I'll miss Johnny Damon if we've seen him play his last major league game: the hair, the hustle, that awkward flip of a swing that somehow worked.
You know Damon wants 3,000 hits. He's 277 shy of that total, meaning two seasons of full-time play at last season's level of production (152 hits in 150 games), so he spent the offseason holding out for a full-time job in left field or DH. Of course, he's 38 years old and while he was decently productive a year ago, hitting .261 with 16 home runs for Tampa Bay, he's no longer an asset in left field with his poor arm and diminishing range, so many teams viewed him only as a viable option for DH. Once they Yankees signed Raul Ibanez, that may have closed the door on Damon.
At this point, Damon's best chance of hooking on with somebody is probably depends on whether a major injury occurs during spring training. I just don't see a good fit where he would get any playing time other than as a fourth outfielder/pinch-hitter/part-time DH.
Teams with obviously better or younger options in left and/or designated hitter: Yankees, Red Sox, Rays, Blue Jays, Tigers, Royals, Rangers, Angels, Nationals, Marlins, Brewers, Cardinals, Pirates, Astros, Diamondbacks, Giants, Rockies, Padres.
Teams that conceivably had options but are locked into other players, such as a high-priced vet: White Sox, A's, Phillies, Mets, Cubs. (I mean, Damon is better than Adam Dunn or Alfonso Soriano or Jason Bay, but those teams aren't willing to punt on the big contracts.)
So that leaves seven teams where Damon could possibly fit. Let's take a quick look at each.
Baltimore Orioles: The Orioles are probably committed to giving Nolan Reimold another shot in left, but right now their best DH option appears to be Wilson Betemit. He has hit well the past two seasons in a part-time role -- .290/.359/.479 -- and has the added benefit of being a small trade chip at the deadline like he was for the Royals last season.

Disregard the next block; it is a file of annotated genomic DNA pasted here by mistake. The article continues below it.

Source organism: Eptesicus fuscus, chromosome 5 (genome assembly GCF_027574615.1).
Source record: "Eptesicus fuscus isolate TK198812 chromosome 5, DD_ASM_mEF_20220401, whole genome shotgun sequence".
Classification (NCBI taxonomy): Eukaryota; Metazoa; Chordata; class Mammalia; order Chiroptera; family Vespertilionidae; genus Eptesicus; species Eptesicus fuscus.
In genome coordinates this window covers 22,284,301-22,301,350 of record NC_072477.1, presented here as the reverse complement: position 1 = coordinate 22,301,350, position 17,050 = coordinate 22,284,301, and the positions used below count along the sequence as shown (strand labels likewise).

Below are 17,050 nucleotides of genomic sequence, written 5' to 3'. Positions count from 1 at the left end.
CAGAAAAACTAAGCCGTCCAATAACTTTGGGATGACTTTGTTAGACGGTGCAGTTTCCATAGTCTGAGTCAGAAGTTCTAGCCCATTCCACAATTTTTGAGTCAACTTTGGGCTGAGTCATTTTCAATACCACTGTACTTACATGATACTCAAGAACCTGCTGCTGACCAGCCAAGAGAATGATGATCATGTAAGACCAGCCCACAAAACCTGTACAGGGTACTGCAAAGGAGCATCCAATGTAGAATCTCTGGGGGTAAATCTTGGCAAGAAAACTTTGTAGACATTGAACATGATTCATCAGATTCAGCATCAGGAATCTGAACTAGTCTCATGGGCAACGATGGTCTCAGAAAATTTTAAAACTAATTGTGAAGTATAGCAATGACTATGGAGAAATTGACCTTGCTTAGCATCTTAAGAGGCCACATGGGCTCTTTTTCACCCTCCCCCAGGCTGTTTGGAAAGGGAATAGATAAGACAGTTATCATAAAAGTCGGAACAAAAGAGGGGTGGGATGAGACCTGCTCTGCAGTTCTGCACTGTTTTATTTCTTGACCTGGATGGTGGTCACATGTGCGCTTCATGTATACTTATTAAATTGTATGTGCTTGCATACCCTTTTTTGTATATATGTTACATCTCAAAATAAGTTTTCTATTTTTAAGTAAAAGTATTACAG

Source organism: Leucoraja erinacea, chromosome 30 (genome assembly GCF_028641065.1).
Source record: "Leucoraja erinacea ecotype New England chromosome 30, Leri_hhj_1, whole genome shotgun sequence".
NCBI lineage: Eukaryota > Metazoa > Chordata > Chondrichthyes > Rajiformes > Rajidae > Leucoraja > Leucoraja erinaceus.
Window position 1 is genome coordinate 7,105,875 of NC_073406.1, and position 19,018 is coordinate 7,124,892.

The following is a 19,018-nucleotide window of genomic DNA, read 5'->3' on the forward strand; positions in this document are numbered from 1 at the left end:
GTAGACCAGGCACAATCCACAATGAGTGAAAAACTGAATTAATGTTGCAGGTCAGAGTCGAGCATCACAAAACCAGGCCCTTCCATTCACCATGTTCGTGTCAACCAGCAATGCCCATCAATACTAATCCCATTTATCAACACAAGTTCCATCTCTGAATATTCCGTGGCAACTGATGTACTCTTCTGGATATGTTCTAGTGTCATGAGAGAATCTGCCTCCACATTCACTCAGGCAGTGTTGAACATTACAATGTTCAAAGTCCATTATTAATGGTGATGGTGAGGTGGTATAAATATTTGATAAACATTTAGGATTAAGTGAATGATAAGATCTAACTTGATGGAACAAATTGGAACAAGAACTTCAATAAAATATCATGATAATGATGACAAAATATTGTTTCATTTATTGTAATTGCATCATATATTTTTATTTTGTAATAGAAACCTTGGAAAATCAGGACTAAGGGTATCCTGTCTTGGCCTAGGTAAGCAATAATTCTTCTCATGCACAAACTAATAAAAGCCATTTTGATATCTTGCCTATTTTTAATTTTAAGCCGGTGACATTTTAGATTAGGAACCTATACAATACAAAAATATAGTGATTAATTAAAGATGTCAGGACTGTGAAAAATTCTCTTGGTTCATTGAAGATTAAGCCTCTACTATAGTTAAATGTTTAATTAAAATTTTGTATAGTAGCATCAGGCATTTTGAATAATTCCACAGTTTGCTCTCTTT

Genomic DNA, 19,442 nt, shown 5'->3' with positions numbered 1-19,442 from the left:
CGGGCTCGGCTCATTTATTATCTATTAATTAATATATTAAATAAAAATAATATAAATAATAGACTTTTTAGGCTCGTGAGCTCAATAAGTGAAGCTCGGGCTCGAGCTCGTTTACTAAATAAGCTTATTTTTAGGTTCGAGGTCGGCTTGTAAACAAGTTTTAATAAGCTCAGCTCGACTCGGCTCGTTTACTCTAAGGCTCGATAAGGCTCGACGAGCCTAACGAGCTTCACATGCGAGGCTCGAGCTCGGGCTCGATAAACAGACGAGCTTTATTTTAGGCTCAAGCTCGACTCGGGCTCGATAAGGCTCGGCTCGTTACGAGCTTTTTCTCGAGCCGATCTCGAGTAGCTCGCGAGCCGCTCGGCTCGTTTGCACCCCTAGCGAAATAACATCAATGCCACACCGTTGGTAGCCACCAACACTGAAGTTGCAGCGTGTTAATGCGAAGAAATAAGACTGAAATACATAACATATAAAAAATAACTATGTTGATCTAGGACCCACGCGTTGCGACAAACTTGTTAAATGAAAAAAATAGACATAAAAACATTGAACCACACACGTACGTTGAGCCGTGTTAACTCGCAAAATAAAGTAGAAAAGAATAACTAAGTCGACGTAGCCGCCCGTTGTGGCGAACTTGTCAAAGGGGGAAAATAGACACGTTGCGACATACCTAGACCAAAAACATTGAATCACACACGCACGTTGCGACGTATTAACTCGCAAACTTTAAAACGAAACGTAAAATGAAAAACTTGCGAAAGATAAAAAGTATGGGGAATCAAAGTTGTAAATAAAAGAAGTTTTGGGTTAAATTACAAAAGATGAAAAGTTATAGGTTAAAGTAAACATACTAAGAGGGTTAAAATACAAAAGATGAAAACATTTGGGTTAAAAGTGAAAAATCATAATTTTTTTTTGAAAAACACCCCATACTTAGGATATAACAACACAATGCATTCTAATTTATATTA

Cleveland Indians: The Indians are a bit of a mess with injury-prone Grady Sizemore in center and injury-prone Travis Hafner at DH. Cleveland should probably give up on the idea of playing Sizemore in center at this point, which moves Sizemore to left and Michael Brantley to center. Shelley Duncan is around as a good platoon guy against left-handed pitching. The Indians probably could have figured out a way to squeeze Damon on to the roster, but there isn't really room unless Hafner or Sizemore goes down for an extended period (and Sizemore is already injured).
Minnesota Twins: Second-year speedster Ben Revere will be in left field, but the Twins don't really have a regular DH. Certainly, Joe Mauer will see time there and Ryan Doumit when he's not filling in for Mauer behind the plate. Chris Parmalee is also around, but he's probably headed to Triple-A if Justin Morneau can go every day at first base. Hard to argue against the logic of using a roster spot on a guy like Doumit instead of Damon.
Seattle Mariners: If we consider Jesus Montero the DH, that pushes Mike Carp to left field and there's no reason to give at-bats to Damon over Carp. If Montero can catch and Carp ends up DHing, that could conceivably open up time in left field, but I don't see how the Mariners could squeeze Damon on to the roster. He's not going to beat out Casper Wells as the fourth outfielder (behind Ichiro Suzuki, Franklin Gutierrez, Carp) and the Mariners may have to carry two catchers besides Montero.
Atlanta Braves: There is a possibility here if the Braves turn Martin Prado into a super-utility guy, playing some third for Chipper Jones, some second for Dan Uggla, some left field. That clears room for Damon to play on a semi-regular basis. I would argue Damon has more value than Matt Diaz, for example.
Cincinnati Reds: Chris Heisey has some power -- 18 home runs in 279 at-bats -- but also posted a .309 OBP. Damon posted a .326 OBP in 2011 for Tampa Bay, but Heisey is the better left fielder. If Damon had been willing to serve as a part-time left fielder, he certainly would have made for a better role player than Ryan Ludwick.
So that may be the end of Damon's quest for 3,000 hits. And certainly the end to the "Is Johnny Damon a Hall of Famer?" debate, a debate that would existed only on the assumption he would reach 3,000 hits.